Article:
Pollen is an important substance produced by plants, but it can also cause problems for those of us who have allergies. Dr Ed Newbigin is a botanist from The University of Melbourne and he steps through the process of establishing a daily pollen count.
Pollen count levels are predicted to hit a record high this spring, as millions of hayfever sufferers stock up on tissues, pills and nasal sprays.
According to Professor Connie Katelaris from New South Wales Health it's difficult to completely avoid allergens.
However Professor Katelaris says there are practical measure that can be taken to lessen the impact of the symptoms.
Some simple tips for hayfever sufferers on how to reduce symptoms:
- If you're a gardener, plant a low-allergy garden close to your home
- Pillowslips can gather pollen all day, so dry them indoors
- Pets' coats can also collect pollen, so where possible keep them indoors
- Shower before you go to bed to wash the pollen from your hair
- If you're heading out, make sure you wear your sunglasses to protect your eyes
Professor Katelaris says there is a new pain-free form of immunotherapy for chronic sufferers that could help relieve symptoms.
"Immunotherapy works by changing a person's immune response, it changes an allergic response to a more pro-active response. So it's like a vaccination," Professor Katelaris said.
"New forms of therapy are perhaps just around the corner as we improve the forms of immunotherapy, making it more effective without needing to be on it for as long a period of time."
Dr John D'Arcy says it's best for sufferers to start on non-sedating antihistamines, as they tone down the immune response.
"If antihistamines don't work, try a prescription-only steroid spray. It can actually stop the immune reaction starting in the first place," Dr D'Arcy said.
"Saline is also a terrific treatment. A saline nasal spray is cheap and effective, with absolutely no side effects."
Allergy sufferers are being warned to prepare early for what is expected to be one of the worst hay fever seasons on record, Karen O'Sullivan reports.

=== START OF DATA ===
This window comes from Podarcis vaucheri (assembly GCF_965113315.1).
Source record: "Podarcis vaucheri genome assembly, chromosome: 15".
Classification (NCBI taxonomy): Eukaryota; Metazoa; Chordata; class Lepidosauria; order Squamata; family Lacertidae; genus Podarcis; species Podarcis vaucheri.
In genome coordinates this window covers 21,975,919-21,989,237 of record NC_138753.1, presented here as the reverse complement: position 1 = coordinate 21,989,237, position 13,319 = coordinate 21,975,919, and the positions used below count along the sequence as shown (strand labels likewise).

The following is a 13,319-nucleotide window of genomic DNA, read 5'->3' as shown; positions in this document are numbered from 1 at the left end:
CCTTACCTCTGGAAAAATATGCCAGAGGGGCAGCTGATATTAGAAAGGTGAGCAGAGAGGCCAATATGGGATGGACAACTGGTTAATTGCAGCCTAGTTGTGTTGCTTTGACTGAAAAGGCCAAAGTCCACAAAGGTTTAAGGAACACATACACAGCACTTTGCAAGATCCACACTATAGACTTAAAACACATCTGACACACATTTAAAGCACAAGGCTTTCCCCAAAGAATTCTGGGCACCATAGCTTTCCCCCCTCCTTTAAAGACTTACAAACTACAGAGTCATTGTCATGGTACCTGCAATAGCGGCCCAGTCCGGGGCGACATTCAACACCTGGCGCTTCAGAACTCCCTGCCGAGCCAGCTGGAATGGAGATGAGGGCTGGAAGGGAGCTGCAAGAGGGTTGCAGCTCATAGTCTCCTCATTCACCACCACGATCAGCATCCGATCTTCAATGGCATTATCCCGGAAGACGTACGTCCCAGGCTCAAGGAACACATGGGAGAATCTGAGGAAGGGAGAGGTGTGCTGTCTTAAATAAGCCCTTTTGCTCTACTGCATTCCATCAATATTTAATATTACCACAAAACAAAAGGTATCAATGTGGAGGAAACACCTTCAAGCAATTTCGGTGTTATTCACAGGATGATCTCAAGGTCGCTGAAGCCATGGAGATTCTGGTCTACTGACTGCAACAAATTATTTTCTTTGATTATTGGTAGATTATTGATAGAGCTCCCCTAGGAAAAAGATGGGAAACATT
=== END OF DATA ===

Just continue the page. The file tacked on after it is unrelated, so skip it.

Welcome back to the Melbourne pollen count. Been a wet winter and the spring's has so far been wet and warm as well, all good signs for grass growth. But maybe not so good if you're allergic to grass pollen. Here's a shot from today's slide. We're still in the tree pollen season and expecting tomorrow will be a low pollen day.
There's a prediction doing the rounds, not one of ours, that today is a high/extreme pollen day in Melbourne. So we thought we'd have a look to see what's about at the moment. We expected to see tree pollen and that's what we found. Europeans like elm and birch, some wattle (last Sunday was Wattle Day after all), pine and our old friend cypress. Plenty of it (counts in the hundreds) but that's not unusual for this time of year. The Melbourne pollen calendar published by Ong et al (1995) also shows tree pollen counts in the hundreds for September. Our forecasts are for grass pollen, Melbourne's major source of outdoor allergies, and there was no grass pollen on the slide so today is a low grass pollen day. We're not expecting to see much grass pollen until sometime in October but we'll keep a watch out for it. If you're sneezing today it may be because you have an allergy to tree pollen.